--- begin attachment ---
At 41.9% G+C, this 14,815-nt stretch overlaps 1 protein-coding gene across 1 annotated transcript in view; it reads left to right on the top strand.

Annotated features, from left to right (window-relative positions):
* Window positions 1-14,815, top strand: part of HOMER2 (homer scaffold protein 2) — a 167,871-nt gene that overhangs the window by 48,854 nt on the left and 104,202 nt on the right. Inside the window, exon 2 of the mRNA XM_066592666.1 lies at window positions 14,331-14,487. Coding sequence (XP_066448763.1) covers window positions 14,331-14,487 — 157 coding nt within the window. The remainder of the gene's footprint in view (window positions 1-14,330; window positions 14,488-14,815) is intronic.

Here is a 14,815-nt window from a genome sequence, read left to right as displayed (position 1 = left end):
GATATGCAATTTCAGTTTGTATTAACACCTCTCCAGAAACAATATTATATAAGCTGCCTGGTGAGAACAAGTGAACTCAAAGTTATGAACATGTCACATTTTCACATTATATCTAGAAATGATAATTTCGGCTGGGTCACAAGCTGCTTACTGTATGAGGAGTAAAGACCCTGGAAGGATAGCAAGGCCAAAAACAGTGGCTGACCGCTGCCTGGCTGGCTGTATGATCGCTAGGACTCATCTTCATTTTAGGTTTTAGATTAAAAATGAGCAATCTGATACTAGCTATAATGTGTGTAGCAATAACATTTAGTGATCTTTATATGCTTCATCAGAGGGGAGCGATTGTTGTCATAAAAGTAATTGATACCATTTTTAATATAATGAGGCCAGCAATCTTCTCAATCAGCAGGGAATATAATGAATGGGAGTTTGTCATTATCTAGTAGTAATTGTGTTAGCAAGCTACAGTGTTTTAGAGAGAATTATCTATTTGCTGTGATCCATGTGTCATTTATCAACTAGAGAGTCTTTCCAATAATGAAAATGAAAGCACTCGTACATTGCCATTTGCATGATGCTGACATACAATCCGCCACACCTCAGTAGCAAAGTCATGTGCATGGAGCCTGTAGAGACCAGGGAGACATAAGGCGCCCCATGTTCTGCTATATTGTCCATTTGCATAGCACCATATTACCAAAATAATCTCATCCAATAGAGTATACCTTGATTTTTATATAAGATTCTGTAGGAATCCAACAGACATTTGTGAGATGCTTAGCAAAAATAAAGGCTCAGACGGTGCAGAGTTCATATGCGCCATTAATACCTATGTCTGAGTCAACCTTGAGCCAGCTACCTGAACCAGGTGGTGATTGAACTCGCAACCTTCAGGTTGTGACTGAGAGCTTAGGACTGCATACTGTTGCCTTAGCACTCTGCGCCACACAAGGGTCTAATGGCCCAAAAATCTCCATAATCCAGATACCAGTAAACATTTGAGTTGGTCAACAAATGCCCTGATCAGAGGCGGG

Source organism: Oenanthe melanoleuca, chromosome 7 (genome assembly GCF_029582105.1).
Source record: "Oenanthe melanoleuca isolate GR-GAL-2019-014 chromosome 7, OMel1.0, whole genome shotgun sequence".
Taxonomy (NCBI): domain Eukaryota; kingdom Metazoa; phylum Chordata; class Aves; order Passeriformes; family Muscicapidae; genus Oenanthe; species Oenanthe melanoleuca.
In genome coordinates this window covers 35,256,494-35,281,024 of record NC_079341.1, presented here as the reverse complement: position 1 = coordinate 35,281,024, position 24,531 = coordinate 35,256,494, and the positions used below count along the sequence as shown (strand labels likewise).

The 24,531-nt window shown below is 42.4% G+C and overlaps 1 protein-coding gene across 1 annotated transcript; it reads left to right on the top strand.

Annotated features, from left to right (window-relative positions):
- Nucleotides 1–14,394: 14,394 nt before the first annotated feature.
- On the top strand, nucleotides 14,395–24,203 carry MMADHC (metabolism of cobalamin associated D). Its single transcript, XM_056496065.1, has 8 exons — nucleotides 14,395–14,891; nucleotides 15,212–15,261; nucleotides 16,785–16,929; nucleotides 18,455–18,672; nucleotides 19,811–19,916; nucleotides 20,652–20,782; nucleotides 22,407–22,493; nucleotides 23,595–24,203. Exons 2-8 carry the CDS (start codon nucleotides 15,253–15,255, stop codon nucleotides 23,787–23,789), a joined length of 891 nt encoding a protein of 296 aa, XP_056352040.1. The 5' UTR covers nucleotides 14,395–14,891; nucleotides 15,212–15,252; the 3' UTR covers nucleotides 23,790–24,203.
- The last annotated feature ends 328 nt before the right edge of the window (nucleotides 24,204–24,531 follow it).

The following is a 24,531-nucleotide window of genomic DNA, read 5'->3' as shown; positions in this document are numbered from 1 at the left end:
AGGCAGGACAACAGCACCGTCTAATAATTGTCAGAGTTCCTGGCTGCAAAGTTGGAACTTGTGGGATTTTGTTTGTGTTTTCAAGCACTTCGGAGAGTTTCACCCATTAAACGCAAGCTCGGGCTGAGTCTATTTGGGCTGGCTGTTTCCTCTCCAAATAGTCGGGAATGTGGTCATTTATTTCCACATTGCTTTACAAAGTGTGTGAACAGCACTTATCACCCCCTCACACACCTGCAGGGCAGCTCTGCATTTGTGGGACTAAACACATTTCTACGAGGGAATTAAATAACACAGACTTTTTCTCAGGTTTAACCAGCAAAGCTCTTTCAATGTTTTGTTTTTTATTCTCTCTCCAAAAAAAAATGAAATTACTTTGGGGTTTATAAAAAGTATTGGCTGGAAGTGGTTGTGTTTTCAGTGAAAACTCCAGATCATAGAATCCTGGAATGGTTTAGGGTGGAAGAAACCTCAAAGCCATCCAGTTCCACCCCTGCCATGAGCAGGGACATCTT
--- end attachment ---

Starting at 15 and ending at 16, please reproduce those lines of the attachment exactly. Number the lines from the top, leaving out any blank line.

The following is a 24,531-nucleotide window of genomic DNA, read 5'->3' as shown; positions in this document are numbered from 1 at the left end:
AGGCAGGACAACAGCACCGTCTAATAATTGTCAGAGTTCCTGGCTGCAAAGTTGGAACTTGTGGGATTTTGTTTGTGTTTTCAAGCACTTCGGAGAGTTTCACCCATTAAACGCAAGCTCGGGCTGAGTCTATTTGGGCTGGCTGTTTCCTCTCCAAATAGTCGGGAATGTGGTCATTTATTTCCACATTGCTTTACAAAGTGTGTGAACAGCACTTATCACCCCCTCACACACCTGCAGGGCAGCTCTGCATTTGTGGGACTAAACACATTTCTACGAGGGAATTAAATAACACAGACTTTTTCTCAGGTTTAACCAGCAAAGCTCTTTCAATGTTTTGTTTTTTATTCTCTCTCCAAAAAAAAATGAAATTACTTTGGGGTTTATAAAAAGTATTGGCTGGAAGTGGTTGTGTTTTCAGTGAAAACTCCAGATCATAGAATCCTGGAATGGTTTAGGGTGGAAGAAACCTCAAAGCCATCCAGTTCCACCCCTGCCATGAGCAGGGACATCTT